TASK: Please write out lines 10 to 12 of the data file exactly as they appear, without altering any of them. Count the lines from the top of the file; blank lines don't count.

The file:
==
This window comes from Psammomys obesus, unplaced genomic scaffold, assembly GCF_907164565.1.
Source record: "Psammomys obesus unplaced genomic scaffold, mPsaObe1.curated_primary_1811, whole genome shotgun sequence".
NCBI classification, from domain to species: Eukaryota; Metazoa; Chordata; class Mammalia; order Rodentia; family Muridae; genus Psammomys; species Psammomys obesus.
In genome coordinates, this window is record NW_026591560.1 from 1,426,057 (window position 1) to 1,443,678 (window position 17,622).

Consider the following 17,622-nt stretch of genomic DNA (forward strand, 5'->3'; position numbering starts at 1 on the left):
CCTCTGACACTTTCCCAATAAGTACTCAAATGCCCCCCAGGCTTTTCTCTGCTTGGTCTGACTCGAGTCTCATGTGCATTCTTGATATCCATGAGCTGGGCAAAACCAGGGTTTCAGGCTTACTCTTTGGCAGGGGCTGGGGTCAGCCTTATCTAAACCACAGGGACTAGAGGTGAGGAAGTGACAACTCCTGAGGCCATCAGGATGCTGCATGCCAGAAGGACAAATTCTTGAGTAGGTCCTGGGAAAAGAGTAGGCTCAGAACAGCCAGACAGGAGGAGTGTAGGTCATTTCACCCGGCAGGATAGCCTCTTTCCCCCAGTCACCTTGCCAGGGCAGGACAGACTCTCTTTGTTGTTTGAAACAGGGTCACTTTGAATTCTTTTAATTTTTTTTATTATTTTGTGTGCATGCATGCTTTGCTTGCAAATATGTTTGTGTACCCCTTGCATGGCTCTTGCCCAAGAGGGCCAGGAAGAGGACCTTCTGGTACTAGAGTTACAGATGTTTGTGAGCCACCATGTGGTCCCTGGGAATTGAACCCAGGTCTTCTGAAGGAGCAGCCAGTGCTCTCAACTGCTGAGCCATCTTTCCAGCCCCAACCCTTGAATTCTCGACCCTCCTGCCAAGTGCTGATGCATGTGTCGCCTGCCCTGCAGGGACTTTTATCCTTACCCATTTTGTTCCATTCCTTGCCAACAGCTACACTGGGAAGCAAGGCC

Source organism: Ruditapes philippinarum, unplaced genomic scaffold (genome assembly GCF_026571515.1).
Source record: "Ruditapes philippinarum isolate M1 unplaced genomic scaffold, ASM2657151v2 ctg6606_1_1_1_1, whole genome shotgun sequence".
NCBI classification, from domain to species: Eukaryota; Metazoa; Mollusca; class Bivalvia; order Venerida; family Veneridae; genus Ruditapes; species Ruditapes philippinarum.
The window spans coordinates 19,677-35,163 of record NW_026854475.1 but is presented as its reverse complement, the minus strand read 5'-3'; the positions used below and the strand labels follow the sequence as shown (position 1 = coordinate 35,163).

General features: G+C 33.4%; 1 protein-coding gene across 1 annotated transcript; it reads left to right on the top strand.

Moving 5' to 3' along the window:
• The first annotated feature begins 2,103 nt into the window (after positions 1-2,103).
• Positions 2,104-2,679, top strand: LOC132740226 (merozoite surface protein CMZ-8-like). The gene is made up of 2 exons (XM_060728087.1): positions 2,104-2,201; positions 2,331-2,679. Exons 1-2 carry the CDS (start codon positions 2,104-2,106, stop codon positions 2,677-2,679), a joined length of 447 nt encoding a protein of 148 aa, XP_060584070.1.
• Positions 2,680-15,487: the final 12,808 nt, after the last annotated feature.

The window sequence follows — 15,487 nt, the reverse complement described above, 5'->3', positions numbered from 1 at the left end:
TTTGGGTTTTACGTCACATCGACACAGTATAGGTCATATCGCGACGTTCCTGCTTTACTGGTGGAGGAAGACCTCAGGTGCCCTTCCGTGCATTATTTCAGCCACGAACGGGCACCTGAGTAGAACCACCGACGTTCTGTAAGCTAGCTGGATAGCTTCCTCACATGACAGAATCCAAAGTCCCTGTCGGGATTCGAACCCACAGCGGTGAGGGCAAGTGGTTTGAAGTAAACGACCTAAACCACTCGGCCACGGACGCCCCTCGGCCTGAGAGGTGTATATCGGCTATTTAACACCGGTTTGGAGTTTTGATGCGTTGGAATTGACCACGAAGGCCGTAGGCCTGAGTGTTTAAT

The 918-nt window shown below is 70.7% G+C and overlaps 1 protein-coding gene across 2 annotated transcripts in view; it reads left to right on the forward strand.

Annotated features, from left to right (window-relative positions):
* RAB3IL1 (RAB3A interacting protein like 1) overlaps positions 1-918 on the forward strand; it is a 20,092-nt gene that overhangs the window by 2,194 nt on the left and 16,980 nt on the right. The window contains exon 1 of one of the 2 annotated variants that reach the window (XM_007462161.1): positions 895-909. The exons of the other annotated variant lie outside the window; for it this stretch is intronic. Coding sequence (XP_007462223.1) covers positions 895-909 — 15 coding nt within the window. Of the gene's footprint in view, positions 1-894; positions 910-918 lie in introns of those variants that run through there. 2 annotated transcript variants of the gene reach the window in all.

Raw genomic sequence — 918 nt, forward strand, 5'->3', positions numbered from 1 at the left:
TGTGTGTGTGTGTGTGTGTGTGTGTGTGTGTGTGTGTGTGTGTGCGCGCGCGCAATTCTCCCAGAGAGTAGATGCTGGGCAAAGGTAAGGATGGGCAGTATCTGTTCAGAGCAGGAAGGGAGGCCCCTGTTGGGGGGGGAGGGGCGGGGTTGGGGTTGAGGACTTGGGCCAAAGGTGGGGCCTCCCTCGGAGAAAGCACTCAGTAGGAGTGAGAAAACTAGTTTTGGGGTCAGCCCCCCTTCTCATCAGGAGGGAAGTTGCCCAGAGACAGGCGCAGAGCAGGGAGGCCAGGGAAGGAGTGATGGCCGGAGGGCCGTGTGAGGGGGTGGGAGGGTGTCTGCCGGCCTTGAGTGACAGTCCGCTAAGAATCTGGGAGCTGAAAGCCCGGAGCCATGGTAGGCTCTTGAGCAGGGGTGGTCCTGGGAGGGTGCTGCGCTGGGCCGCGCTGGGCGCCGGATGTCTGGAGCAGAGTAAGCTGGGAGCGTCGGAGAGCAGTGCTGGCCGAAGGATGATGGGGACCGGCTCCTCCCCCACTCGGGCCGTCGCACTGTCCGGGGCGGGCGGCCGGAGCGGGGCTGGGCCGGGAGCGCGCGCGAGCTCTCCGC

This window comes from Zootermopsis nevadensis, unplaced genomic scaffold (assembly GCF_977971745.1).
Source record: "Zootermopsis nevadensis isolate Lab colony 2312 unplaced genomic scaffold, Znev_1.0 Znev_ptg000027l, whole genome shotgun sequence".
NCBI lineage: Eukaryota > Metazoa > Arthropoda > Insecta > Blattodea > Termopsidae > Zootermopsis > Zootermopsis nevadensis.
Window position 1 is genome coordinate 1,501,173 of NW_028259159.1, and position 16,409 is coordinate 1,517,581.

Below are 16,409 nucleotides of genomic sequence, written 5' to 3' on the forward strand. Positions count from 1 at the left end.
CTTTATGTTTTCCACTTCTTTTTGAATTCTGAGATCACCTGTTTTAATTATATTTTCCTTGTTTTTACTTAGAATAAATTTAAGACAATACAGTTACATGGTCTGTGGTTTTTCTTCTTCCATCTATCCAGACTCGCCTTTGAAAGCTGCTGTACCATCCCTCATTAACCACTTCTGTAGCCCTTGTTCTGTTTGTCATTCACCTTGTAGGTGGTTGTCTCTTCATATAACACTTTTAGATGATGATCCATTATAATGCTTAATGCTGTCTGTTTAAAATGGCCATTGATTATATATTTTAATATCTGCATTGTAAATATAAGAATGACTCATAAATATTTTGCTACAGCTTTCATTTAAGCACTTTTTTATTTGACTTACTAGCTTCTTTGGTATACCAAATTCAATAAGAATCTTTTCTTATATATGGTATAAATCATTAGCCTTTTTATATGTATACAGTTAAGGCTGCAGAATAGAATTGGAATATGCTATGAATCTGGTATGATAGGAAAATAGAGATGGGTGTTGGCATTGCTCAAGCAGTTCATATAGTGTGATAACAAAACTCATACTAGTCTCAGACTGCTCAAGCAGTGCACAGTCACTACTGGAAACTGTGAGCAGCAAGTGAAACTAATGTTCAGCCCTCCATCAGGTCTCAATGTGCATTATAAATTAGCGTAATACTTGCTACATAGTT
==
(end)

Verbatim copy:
The window spans coordinates 19,677-35,163 of record NW_026854475.1 but is presented as its reverse complement, the minus strand read 5'-3'; the positions used below and the strand labels follow the sequence as shown (position 1 = coordinate 35,163).

General features: G+C 33.4%; 1 protein-coding gene across 1 annotated transcript; it reads left to right on the top strand.

Moving 5' to 3' along the window: